Months ago, I spoke with one of the most luxurious food sellers about how to prepare for a digital future while creating a more persuasive purpose for the brand. In a rapidly changing world, the owners felt action was needed. Sales were flat, and the company wanted to start attracting more Gen Zers and young Millennials. They had deficits in brand positioning and storytelling, which made it difficult for the brand to connect with younger audiences (its core demographic was primarily in their 40s and 50s). Like many brands, it was aware that it needed to move toward a digital transformation but preferred to focus on its physical stores.
And then, when it was time to pull the trigger and implement some necessary measures, the brand postponed. The CEO gave me his reason, stating, “Our brand was built over 50 years in a traditional way. We don’t need to change at this point. We have time. We understand luxury. We will adjust when the right time comes.”
Sadly, the business completely crashed this month. The brand’s restaurants and retail shops around the world closed. Since it passed on the opportunity to build a digital brand, create new brand communities, and engage with customers on social media, it went out of business in just three weeks. Fifty years of heritage evaporated in an instant because the brand chose not to prepare for the future when it could have. Instead of spending a fraction of its advertising budget on improving the brand’s storytelling and digital footprint, it kept doing “business as usual” when the market had already been wildly disrupted. Complacency — not the virus — killed the brand.
Over the last few weeks, I’ve had many discussions with CEOs of brands in all categories about what to do during this moment. Brands that chose a wait-and-see approach to digital transformation in the past have now been left in the dark. If they are still in business, they don’t know nearly enough about changing customer sentiments, since they lack digital, real-time, consumer-insight tools. Before this crisis, many companies thought of those tools as “nice to have,” not realizing they would soon be essential lifelines. As a result, they’re unable to move quickly enough to engage with online consumers and compensate for their lost physical sales.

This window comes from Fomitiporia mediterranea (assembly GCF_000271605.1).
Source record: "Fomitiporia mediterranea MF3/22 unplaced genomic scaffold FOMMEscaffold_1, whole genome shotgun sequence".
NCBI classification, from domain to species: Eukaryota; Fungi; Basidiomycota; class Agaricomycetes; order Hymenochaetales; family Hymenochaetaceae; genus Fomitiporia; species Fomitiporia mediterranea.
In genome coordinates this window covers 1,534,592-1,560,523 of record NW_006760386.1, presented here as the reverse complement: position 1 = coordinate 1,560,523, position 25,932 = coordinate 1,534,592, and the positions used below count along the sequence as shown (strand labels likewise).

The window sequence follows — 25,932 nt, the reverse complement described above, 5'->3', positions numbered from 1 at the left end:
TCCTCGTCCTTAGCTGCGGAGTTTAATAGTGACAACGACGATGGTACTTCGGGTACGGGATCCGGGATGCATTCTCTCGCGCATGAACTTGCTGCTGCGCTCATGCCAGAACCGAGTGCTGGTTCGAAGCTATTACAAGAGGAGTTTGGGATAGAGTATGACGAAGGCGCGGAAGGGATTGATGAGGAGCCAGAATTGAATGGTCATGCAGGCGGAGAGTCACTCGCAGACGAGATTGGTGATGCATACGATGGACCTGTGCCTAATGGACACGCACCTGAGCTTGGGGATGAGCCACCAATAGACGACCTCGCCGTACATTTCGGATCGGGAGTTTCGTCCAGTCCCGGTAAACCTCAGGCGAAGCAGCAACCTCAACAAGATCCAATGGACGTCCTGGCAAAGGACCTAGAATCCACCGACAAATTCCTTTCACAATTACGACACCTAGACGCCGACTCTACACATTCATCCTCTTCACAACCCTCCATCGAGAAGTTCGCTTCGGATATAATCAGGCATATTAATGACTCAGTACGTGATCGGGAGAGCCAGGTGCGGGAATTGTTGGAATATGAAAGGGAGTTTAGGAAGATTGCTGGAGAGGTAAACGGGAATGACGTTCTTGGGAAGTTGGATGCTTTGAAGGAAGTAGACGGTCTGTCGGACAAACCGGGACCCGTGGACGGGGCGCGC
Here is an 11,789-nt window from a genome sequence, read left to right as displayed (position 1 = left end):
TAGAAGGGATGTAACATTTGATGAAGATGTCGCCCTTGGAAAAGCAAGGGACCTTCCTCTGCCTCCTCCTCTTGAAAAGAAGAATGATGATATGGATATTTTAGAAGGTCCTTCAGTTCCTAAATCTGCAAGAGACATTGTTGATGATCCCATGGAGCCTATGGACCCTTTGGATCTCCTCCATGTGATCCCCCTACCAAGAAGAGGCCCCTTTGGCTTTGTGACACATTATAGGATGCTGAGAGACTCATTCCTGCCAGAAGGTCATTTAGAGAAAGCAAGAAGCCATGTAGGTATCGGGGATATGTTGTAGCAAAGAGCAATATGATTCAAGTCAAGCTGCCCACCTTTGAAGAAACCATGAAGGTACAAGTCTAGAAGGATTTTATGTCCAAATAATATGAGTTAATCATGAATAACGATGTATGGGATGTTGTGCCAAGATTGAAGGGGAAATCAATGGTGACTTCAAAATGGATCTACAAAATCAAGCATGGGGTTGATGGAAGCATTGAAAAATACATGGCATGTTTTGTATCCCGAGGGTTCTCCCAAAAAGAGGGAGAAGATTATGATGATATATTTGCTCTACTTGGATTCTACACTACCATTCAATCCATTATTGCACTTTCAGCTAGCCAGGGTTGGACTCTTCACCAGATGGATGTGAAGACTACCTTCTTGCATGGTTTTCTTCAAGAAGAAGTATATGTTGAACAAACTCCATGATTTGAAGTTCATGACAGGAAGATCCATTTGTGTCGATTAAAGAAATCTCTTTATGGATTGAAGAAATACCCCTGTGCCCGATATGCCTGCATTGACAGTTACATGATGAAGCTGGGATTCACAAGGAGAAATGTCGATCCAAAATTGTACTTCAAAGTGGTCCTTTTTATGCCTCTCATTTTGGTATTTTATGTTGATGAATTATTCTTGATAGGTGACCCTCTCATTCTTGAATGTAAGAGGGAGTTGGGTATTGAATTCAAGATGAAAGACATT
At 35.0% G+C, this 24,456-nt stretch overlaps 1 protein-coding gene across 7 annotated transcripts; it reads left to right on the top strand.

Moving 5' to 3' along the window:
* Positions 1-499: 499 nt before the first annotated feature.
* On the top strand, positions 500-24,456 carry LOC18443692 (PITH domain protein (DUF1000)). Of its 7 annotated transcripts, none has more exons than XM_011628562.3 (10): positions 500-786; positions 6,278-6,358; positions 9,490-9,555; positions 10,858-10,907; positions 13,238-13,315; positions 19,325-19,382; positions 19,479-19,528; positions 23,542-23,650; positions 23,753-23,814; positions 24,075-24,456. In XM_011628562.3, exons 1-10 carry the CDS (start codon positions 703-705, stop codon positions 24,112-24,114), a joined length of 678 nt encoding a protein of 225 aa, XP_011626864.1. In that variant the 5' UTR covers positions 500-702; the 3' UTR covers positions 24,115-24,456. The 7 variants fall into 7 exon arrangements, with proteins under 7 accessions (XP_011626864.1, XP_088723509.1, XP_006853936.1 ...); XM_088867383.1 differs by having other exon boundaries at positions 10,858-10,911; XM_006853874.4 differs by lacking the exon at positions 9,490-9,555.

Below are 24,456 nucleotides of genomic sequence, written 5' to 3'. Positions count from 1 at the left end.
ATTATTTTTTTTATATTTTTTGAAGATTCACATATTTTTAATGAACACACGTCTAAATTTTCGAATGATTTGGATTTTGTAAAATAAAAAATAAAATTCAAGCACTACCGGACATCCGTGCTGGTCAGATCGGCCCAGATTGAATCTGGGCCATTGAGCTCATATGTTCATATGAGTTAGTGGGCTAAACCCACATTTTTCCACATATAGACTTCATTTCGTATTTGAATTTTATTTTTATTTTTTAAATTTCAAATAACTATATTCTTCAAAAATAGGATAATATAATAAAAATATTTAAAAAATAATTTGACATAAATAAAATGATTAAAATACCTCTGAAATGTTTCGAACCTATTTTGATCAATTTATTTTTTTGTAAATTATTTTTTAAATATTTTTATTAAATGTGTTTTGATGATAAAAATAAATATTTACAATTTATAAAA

Succeeding in the digital realm takes a lot more than just deploying a web store. I refer to it as “cyber-luxury” — the ability to create highly-engaging and relevant end-to-end digital experiences that closely connect to physical buying experiences. For most brands today, the purchase journey starts online. Recently, I reconfirmed with brand owners in all categories including luxury beauty, luxury fashion, high-end jewelry, and luxury cars that even before the COVID-19 crisis most consumers decided they were going to purchase from a brand before they even entered the store. Today, going into a store is just about confirming a purchase.
What does this mean? It means that if consumers decide upon purchases before a store visit, a brand has to win them over digitally. And they have to address all aspects of the customer journey, including consumer sentiment changes, competitive dynamics, trending topics, concerns, and content. Brands that haven’t prepared for the digital age — and that’s most of them — will need to right now, or they risk not attracting consumers.